Versailles by Colin Jones

*I did receive a digital version of this title from NetGalley in exchange for an unbiased review*

    The Palace of Versailles is one of the most iconic buildings of western civilization and Versailles by Colin Jones is a book that brings this interesting building into focus. From very humble origins as a little hunting camp to its modern tourism association, the author covers the entire life history of this magnificent structure. Also included are some biographical notes of the Bourbon dynasty (and some others), a little bit of French history, and a dabbling of modern heritage and curating.

    First and foremost, while the book had quite a few images, some images, sketches, or diagrams of the entire Versailles complex would have been appreciated. This would be especially so if they showed the changes over time to the site. Some parts of Versailles were photographed in the book, but with such a vast and dynamic place such as Versailles, it was hard to exactly envision what was taking place with new construction or relocation or restructuring. (This is especially true under Louis XIV who was always doing something new or moving something else around!) The book hinted at how powerful having the aristocratic French court at Versailles was under the Bourbon royalty, especially, once again, under Louis XIV. This literal political importance of Versailles could have been expanded upon some to demonstrate the pure political power of the location.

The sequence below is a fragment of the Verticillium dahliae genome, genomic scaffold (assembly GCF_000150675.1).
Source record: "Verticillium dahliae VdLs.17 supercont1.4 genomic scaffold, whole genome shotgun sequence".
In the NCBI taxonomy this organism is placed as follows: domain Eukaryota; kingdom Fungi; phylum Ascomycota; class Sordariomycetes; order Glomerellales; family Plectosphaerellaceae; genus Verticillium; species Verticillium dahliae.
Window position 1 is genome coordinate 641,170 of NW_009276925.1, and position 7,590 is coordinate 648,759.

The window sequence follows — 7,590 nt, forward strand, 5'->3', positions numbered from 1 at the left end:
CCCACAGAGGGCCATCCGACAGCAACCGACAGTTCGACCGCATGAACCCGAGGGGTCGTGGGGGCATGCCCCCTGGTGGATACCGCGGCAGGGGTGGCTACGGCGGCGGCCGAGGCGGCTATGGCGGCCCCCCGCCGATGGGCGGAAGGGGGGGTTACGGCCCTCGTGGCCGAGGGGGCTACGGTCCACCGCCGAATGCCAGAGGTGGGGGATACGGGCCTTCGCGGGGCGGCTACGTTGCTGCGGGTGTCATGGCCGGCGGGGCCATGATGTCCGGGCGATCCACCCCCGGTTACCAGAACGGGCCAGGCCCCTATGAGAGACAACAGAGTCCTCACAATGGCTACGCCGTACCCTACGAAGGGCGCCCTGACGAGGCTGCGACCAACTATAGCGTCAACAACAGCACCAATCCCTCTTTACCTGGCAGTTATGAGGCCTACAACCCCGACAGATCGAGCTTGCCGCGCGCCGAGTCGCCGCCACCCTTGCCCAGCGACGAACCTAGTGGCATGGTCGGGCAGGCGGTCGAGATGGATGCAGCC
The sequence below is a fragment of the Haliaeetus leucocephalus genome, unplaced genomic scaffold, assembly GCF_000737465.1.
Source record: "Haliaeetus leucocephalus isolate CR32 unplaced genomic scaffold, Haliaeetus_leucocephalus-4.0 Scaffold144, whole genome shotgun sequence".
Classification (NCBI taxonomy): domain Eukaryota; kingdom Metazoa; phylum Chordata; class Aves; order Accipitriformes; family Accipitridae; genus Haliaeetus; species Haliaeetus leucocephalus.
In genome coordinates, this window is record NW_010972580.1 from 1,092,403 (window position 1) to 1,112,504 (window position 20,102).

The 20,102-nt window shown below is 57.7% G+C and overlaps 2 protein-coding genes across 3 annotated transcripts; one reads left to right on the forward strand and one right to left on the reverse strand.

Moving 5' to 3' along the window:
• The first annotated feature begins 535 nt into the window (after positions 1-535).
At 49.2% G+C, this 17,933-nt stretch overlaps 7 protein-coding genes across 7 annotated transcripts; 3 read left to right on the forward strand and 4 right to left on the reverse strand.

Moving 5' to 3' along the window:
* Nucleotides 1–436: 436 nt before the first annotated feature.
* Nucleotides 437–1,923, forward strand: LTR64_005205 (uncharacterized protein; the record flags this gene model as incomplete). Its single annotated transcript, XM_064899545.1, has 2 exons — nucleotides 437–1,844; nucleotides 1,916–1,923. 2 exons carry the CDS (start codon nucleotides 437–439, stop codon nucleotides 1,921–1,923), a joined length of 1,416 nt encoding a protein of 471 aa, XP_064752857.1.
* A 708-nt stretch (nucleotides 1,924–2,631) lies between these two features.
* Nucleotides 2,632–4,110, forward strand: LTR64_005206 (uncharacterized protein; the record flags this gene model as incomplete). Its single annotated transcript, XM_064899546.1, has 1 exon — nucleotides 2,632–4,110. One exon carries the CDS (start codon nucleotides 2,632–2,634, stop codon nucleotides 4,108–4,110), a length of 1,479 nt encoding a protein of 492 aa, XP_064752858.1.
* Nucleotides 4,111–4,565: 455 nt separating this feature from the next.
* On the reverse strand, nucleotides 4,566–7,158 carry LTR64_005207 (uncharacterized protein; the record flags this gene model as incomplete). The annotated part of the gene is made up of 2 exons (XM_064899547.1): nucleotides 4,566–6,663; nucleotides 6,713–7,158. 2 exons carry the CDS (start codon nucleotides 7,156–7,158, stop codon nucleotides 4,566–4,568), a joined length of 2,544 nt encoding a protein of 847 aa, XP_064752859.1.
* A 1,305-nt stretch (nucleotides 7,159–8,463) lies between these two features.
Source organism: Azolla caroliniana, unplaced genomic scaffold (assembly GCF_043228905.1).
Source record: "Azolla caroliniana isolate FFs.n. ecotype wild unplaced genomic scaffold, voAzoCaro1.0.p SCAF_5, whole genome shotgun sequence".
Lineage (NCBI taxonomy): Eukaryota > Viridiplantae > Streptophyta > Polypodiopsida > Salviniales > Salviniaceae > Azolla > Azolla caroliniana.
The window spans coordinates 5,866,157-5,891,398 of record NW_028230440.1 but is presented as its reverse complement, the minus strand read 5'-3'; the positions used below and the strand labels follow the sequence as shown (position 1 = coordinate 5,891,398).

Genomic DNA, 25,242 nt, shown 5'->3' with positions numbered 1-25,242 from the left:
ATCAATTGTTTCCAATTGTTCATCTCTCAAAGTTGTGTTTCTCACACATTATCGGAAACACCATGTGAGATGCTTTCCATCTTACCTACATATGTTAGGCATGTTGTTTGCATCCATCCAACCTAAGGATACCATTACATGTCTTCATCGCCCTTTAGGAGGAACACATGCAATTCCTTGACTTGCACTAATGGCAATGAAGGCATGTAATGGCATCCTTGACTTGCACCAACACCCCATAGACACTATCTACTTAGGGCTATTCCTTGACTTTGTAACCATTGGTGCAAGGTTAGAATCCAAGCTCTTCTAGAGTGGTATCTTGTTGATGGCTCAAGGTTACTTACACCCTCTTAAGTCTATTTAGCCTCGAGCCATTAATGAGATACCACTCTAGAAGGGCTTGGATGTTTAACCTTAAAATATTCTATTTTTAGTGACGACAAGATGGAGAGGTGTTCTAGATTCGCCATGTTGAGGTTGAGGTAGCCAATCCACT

Even so, this book is still a fine example of topical history. It begins with Versailles’ obscure origins and first prominence as a favorite hunting lodge under Louis XIII. It then moves to cover in depth Versailles under Louis XIV as this was certainly the most dynamic and important era in its history. The rest of the Bourbon rulers are also covered with a brief overview of its neglect during the 19th century. A last chapter covers its conservation and restoration during the 19th century and the figures who allowed Versailles to be the modern attraction it is today. These latter sections of the book are quite interesting and are much appreciated. It may have been easy to just cover Versailles under its heyday under the Bourbons, but it was certainly worth it to see Versailles become a hot potato for the following powers of Napoleon, Republics, and restored monarchs. It was enlightening to read about the “rediscovery” of the site as Versailles struggle to find its own identity without its original raison d’etre.
    Overall, Versailles by Colin Jones is a great resource for anyone looking to learn about Versailles’ physical as well as political history, including its contemporary role as an icon of Western European civilization.
    4 out of 5 stars.

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